Author Archives: galgalesh

What does “perf interrupt took to long” mean?

Wifi problems…

So, I’m having a problem with my laptop. When I’m using the “TelenetWiFree” connection, I get disconnected after a certain amount of time, and for some reason I cannot reconnect until I restart my computer. Toggling the hardware Wifi kill-switch, which lets you disable and enable the power to the wifi hardware, does not resolve the problem. After re-enabling the hardware, the wifi doesn’t seem to come back again. Only a reboot makes the Wifi work again…

The “TelenetWiFree” Wifi doesn’t play well with all the computers we have, three Ubuntu laptops and one Chromebook, but it seems particularly wonky with my computer.  I had some free time, so I started digging into the problem.

Who watches the watchmen? It seems the kernel does…

In the dmesg output, I found the following line:

perf interrupt took too long (2528 > 2500), lowering kernel.perf_event_max_sample_rate to 50000

This doesn’t seem right, maybe this is the source of the problem! Let’s do some digging:

  • Perf is a Linux Kernel performance monitor.
  • Perf uses Non-Maskable Interrupts. This basically means Perf can tell the cpu “Pauze whatever you’re doing now and let me do something”. This allows perf to have a “watchdog” functionality where it can monitor even the most critical processes and interrupts.

With great power comes great responsibility. Perf can hang your computer by constantly pauzing everything. To make sure this won’t happen, the kernel itself monitors perf.  When it decides perf is pauzing too long, it tells perf to do a little bit less. That’s basically what that dmesg line means. The kernel told perf to do a little bit less. Does it have anything to do with the Wifi problem? Probably not… But at least I learned something: The kernel watches the watchmen…

Additional sources:

cat /meetup/pragmatic_docker_day_2015

I got a ticket to the Pragmatic Docker Day meetup in Ghent in exchange for writing a blogpost about it. Free food, drinks & awesome talks for a whole day, who would want to miss that? Not me!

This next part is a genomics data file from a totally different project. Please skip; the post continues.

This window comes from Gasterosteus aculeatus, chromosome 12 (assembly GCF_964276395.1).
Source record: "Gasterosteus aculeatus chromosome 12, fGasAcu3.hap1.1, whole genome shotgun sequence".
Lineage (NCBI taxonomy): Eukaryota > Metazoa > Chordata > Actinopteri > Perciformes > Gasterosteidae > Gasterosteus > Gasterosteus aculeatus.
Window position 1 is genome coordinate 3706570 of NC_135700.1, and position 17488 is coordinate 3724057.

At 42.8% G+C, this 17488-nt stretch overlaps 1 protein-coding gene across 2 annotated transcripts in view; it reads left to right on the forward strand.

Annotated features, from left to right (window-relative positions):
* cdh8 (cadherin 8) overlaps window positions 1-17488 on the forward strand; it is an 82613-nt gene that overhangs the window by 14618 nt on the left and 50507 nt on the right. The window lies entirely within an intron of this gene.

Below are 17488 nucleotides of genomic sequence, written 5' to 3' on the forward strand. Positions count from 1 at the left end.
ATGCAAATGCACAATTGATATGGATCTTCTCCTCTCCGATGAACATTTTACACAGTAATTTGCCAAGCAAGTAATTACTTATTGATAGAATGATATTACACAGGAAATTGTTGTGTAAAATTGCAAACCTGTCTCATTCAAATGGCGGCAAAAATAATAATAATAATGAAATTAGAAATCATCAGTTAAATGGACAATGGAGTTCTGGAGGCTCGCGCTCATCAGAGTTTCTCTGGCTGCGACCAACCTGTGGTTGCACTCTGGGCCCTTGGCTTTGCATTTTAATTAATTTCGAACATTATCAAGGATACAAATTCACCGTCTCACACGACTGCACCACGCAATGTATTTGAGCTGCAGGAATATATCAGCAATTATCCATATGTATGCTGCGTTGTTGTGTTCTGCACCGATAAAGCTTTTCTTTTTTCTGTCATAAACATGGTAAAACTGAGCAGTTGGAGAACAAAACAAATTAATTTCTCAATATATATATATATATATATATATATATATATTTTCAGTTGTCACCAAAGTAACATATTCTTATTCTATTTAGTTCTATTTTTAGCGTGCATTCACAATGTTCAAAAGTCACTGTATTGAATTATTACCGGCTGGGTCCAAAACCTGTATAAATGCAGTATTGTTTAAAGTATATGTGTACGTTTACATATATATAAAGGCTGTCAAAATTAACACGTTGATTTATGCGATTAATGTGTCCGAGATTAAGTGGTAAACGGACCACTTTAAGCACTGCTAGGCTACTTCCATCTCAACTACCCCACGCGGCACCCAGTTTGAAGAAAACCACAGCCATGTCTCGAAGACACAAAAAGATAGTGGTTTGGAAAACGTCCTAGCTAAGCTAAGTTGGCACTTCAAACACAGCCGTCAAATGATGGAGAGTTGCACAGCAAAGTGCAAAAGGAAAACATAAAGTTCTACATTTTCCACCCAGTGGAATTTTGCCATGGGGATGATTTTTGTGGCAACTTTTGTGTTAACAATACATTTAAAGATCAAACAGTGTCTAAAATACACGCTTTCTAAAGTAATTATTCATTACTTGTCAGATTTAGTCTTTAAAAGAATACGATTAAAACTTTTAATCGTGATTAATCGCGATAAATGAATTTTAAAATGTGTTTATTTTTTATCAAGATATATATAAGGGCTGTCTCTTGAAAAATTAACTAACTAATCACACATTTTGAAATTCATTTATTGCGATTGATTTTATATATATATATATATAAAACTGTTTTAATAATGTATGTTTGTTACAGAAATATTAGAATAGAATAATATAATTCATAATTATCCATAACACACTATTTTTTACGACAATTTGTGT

So here are my unstructured thoughts I gathered from the meetup:

Docker is awesome!

What is docker? Docker encapsulates apps in their own little sandbox. Every app runs in its own container. An environment made especially so the app can run well and can’t mess to much with other apps running on the same server. It’s basically a VM without the overhead.

Docker is an open platform for developers and sysadmins to build, ship, and run distributed applications

Developers write their apps and put them in a docker container. They give this container to sysadmins and they are sure everything will work once deployed on the server because the app and all its dependencies are bundled in the docker container.

Docker is fancy!

This isn’t new at all. Containers have existed on Linux for a very long time. What docker does is provide a very fancy interface and API to work with and distribute those containers. This opens container technologies to a much broader public.

Docker is becoming so popular that even Microsoft wants in on the party. Docker announced a partnership with Microsoft to bring Docker to Windows.

Docker is production-ready*

Tomas Doran talked about how Yelp is using Docker in their Continues Integration & Continues Deployment workflow. From what I gathered, almost every service at Yelp is running in docker containers. This allows for very dynamic scaling, and makes the development – testing – production chain a lot shorter without compromising on the stability.

*Docker is still a very young and fast-moving platform. Using this in production requires a lot of knowledge and requires some caution. For a small infrastructure the benefits you get from docker might not outweigh the disadvantages from working with such early technology. However, even when you don’t use Docker in production, you can still benefit from it during development and testing!

Docker containers are not cross-platform…

The docker container still uses the host’s kernel. This means that a docker container will only work on a machine that supports the same kernel functionality. If you make a docker container on Linux, and you run it on a distro with a different version of the Linux kernel, most of the time you’ll be allright. However, running Linux docker containers native on a Mac or Windows won’t work.

You can still run containers on Windows?!

It’s still possible to run Linux docker containers on Mac and Windows using boot2docker. This is basically a lightweight Linux VM. Docker containers run in this VM. This is great for development, but there might be an overhead because of the virtualization.

Pragmatic Docker Day

Tuesday, Apr 21, 2015, 8:30 AM

Zebrastraat
Zebrastraat 32 9000 Gent, BE

1 Dockers Went

Important: RSVP/Subscriptions via eventbrite: http://bit.ly/pragmaticdockerdayThe main focus ‘pragmatic’ docker:Docker is awesome but doesn’t come with batteries included ; once you go beyond the simple docker you’ll be searching the web for insights and having to decide between the old/new/hottest approach to do things.I’ve noticed many docker …

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